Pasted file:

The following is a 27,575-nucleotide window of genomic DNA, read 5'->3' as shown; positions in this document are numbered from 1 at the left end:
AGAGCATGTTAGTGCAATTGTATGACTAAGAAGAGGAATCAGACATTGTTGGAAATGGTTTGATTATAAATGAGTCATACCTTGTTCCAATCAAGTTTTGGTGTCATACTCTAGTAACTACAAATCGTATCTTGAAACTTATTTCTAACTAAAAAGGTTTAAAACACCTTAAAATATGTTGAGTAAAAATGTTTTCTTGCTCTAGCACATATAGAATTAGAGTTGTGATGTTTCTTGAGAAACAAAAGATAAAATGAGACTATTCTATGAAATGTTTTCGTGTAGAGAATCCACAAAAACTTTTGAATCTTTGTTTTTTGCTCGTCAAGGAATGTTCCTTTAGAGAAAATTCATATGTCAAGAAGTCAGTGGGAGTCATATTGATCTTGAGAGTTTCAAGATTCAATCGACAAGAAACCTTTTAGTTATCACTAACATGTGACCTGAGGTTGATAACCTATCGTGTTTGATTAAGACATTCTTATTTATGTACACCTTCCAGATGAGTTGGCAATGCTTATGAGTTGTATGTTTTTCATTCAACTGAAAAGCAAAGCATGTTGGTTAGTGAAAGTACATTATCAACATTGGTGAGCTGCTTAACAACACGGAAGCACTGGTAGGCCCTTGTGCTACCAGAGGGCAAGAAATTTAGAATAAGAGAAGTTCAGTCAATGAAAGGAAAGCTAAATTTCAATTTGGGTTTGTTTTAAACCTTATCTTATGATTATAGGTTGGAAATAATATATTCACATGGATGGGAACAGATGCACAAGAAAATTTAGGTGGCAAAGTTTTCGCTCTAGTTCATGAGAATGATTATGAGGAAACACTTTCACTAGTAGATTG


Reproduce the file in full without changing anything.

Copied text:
The following is a 27,575-nucleotide window of genomic DNA, read 5'->3' as shown; positions in this document are numbered from 1 at the left end:
AGAGCATGTTAGTGCAATTGTATGACTAAGAAGAGGAATCAGACATTGTTGGAAATGGTTTGATTATAAATGAGTCATACCTTGTTCCAATCAAGTTTTGGTGTCATACTCTAGTAACTACAAATCGTATCTTGAAACTTATTTCTAACTAAAAAGGTTTAAAACACCTTAAAATATGTTGAGTAAAAATGTTTTCTTGCTCTAGCACATATAGAATTAGAGTTGTGATGTTTCTTGAGAAACAAAAGATAAAATGAGACTATTCTATGAAATGTTTTCGTGTAGAGAATCCACAAAAACTTTTGAATCTTTGTTTTTTGCTCGTCAAGGAATGTTCCTTTAGAGAAAATTCATATGTCAAGAAGTCAGTGGGAGTCATATTGATCTTGAGAGTTTCAAGATTCAATCGACAAGAAACCTTTTAGTTATCACTAACATGTGACCTGAGGTTGATAACCTATCGTGTTTGATTAAGACATTCTTATTTATGTACACCTTCCAGATGAGTTGGCAATGCTTATGAGTTGTATGTTTTTCATTCAACTGAAAAGCAAAGCATGTTGGTTAGTGAAAGTACATTATCAACATTGGTGAGCTGCTTAACAACACGGAAGCACTGGTAGGCCCTTGTGCTACCAGAGGGCAAGAAATTTAGAATAAGAGAAGTTCAGTCAATGAAAGGAAAGCTAAATTTCAATTTGGGTTTGTTTTAAACCTTATCTTATGATTATAGGTTGGAAATAATATATTCACATGGATGGGAACAGATGCACAAGAAAATTTAGGTGGCAAAGTTTTCGCTCTAGTTCATGAGAATGATTATGAGGAAACACTTTCACTAGTAGATTG